Manhattan Village Academy

Phone: (212) 242-8752
Website: Click here
Admissions: Screened: interview/writing sample
Wheelchair accessible
Neighborhood: Gramercy Park
District: 2
Grade range: 09 thru 12
Parent coordinator: IRCANIA VEGA

What's special:

Strong college-prep curriculum and imaginative teaching

The downside:

Not all students can keep up with the workload

The InsideStats


Our review

Manhattan Village Academy offers a demanding college prep curriculum, imaginative projects and plenty of practice writing. It’s an unusual blend of teaching philosophies: Like a traditional school, the kids wear uniforms, call teachers “Mr.” and “Ms.,” and study hard for Regents exams. Like a progressive school, they have plenty of hands-on work. They may explore themes such as “globalization” and “the Israeli-Palestinian conflict” or work in a group on a physics experiment measuring and graphing the speed at which they walk.

Principal Hector Geager says he wants to make sure students get the breadth that traditional schools offer and the depth that progressive schools offer. His students take nine Regents exams—four more than the state requires. In addition, they must complete five “portfolios,” which may consist of long term papers, projects and oral presentations Twelfth graders are expected to write term papers of 10 to 15 pages on topics like global trade agreements and Israeli-Palestinian conflict. Everyone takes four years of science, including physics. Ninth and 11th graders take two hours of math a day, so by the end of four years everyone has had the equivalent of six years of high school math.

The workload is heavy, and not all students can manage it. Geager says eight to 10 students typically transfer to less demanding high schools after 9th grade. (The school accepts a similar number of incoming 10th graders) But for those who can do the work, the rewards are great. The principal says graduates have been admitted to top private colleges—including Harvard, Yale, Brown, Columbia and Cornell.

The tone of the school is serious but not oppressive. There are no bells, and class changes are orderly. Students wear uniforms—gray pleated skirts or trousers and blue sweaters. Eleventh and 12th graders may leave the building for lunch, although many choose to eat in the pleasant cafeteria.

Kids say they typically do three hours of homework a night, but teachers are available to help during the day and after school. “They give you one-on-one attention,” one girl said. “It’s hard, but it’s worth it. Math teacher Lori Bodner sometimes keeps her pre-calculus and calculus students after school if they don’t do their homework, she said.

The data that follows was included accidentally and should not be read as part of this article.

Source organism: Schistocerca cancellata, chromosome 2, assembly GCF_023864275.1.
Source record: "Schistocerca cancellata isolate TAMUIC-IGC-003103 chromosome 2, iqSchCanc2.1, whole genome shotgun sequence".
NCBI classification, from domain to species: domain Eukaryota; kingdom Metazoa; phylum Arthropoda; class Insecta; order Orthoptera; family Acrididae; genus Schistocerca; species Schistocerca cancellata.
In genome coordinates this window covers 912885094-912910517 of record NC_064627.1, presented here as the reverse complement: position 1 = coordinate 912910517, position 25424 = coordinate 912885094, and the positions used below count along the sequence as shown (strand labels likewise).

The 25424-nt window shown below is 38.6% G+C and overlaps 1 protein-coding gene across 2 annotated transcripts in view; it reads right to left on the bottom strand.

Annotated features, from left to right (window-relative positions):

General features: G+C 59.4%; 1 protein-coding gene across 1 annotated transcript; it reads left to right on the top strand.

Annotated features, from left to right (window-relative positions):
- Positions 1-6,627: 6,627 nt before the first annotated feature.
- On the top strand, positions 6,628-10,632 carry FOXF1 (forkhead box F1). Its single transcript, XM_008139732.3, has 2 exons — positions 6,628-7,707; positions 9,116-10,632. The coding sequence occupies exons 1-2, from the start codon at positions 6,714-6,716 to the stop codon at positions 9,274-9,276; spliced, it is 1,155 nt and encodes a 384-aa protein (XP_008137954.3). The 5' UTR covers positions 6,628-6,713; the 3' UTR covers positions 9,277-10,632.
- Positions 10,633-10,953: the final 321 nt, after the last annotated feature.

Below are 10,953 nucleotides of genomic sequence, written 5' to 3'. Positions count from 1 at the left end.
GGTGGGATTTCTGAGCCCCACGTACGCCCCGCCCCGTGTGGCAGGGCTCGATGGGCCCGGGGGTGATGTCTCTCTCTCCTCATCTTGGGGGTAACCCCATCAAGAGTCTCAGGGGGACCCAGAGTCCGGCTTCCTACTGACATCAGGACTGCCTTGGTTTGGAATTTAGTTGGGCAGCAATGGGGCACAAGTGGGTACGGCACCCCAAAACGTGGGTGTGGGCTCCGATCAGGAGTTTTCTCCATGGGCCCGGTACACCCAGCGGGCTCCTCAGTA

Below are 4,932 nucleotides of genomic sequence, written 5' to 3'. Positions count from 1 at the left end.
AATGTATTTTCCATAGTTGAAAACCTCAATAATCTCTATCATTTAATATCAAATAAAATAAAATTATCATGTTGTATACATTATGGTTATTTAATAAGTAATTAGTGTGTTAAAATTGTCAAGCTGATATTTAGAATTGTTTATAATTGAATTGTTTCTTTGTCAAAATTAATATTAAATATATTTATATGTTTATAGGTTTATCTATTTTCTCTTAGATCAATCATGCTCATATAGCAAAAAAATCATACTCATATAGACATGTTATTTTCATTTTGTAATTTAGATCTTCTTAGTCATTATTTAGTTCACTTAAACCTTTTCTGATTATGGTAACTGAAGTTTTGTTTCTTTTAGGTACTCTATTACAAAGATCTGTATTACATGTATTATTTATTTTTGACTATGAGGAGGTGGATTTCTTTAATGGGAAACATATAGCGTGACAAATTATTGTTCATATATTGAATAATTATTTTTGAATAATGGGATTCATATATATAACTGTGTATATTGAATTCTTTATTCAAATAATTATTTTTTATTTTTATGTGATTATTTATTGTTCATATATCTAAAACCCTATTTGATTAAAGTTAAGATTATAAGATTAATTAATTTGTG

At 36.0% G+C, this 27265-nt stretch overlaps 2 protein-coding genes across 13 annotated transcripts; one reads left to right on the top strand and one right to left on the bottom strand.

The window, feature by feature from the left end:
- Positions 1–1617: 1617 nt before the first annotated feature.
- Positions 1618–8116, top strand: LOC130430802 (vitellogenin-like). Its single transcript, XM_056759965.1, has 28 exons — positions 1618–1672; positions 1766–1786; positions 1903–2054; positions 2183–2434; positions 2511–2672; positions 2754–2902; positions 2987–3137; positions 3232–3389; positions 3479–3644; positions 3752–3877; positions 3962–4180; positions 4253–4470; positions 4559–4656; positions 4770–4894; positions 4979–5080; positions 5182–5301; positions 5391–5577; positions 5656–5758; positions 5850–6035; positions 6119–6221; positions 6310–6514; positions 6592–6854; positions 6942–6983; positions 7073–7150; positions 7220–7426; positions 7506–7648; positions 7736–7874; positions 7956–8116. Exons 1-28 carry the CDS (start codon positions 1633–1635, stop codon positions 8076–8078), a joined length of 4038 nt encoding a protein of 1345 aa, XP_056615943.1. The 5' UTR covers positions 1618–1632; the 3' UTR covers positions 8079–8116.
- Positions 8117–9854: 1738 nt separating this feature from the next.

It’s a small school, with only 100 students in each grade, and the principal knows every student by name. Manhattan Village seems to have a knack for taking kids who were only average or even below average students in middle school and helping them succeed in high school. “If the kids have good attendance, we can work around the academics,” Geager said. Most students come from East Harlem, Washington Heights and the Bronx. (Although Manhattan Village Academy is physically located in District 2, it does not give preference to District 2 students.)

There is no gymnasium. Students may receive physical education classes in the activity room, which doubles as a music room.

The school has a part-time college counselor. More than 80% of graduates enrolled in college the fall after graduation, according to the school’s 2011 Progress Report. Geager said three to five graduates receive Posse foundation scholarships each year, awards given to high-achieving children with leadership potential.

Special education: The school offers special education teacher support services (SETSS) and Collaborative Team Teaching.

Admissions: Open to students citywide who score at least Level 2 on standardized tests, who have good attendance, and who have grades of at least 80 in academic subjects. Students must also write an essay. The school has regular open houses on Saturday morning and Friday evenings but be warned: it can be devilishly difficult to make an appointment for an open house. (Clara Hemphill October, 2011)

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